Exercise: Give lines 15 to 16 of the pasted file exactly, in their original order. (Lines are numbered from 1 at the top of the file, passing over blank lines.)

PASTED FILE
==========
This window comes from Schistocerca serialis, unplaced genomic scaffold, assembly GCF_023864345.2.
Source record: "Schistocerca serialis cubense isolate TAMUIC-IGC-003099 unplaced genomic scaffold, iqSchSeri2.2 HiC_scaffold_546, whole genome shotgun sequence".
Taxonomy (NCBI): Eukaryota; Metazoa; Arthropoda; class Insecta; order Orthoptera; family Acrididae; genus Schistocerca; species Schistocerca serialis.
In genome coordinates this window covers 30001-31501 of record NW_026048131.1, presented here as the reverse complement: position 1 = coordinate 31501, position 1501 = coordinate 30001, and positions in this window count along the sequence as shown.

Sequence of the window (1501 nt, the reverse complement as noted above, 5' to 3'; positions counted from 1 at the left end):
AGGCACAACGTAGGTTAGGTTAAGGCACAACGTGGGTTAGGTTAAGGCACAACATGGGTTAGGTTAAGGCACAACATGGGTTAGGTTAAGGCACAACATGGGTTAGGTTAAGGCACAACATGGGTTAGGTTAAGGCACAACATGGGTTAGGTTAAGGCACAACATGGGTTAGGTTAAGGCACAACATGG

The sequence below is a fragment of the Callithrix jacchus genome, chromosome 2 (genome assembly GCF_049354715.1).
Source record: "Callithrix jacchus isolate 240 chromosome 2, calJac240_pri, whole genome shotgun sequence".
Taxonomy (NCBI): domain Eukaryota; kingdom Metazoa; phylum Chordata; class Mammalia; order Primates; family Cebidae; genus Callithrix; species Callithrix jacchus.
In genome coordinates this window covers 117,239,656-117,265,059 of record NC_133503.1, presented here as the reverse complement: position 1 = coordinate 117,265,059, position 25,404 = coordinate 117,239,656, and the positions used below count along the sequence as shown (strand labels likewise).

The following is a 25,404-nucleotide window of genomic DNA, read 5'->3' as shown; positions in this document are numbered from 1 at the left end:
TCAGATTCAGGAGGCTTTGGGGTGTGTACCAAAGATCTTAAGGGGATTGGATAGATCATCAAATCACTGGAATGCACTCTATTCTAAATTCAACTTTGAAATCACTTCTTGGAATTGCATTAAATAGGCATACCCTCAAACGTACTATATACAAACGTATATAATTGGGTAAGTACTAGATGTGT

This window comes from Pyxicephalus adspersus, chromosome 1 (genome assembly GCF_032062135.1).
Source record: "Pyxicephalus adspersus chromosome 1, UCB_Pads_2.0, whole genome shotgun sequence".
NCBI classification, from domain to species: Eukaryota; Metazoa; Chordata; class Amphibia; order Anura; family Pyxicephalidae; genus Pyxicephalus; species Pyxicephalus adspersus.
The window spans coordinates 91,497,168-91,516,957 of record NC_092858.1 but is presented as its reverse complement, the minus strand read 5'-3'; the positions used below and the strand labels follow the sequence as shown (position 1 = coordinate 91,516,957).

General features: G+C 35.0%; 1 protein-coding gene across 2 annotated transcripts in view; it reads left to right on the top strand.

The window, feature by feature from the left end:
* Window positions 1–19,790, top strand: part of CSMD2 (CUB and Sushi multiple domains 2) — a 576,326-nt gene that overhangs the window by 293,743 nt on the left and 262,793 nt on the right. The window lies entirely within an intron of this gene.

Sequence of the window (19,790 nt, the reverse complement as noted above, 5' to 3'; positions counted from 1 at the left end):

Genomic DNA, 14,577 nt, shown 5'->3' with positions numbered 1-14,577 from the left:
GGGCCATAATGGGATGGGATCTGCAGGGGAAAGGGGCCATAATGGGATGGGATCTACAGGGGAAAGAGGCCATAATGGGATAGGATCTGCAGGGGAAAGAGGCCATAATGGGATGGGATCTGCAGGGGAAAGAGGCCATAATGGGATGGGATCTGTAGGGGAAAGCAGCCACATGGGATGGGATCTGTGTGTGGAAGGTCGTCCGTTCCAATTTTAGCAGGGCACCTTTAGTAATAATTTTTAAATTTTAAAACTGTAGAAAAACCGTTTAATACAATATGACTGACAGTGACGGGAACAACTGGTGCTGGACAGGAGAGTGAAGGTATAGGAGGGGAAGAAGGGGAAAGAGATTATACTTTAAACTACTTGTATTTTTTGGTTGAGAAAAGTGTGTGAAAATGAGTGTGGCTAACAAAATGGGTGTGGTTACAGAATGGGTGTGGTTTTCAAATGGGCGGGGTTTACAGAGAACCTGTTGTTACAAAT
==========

NCBI classification, from domain to species: Eukaryota; Metazoa; Chordata; class Amphibia; order Anura; family Pyxicephalidae; genus Pyxicephalus; species Pyxicephalus adspersus.
The window spans coordinates 91,497,168-91,516,957 of record NC_092858.1 but is presented as its reverse complement, the minus strand read 5'-3'; the positions used below and the strand labels follow the sequence as shown (position 1 = coordinate 91,516,957).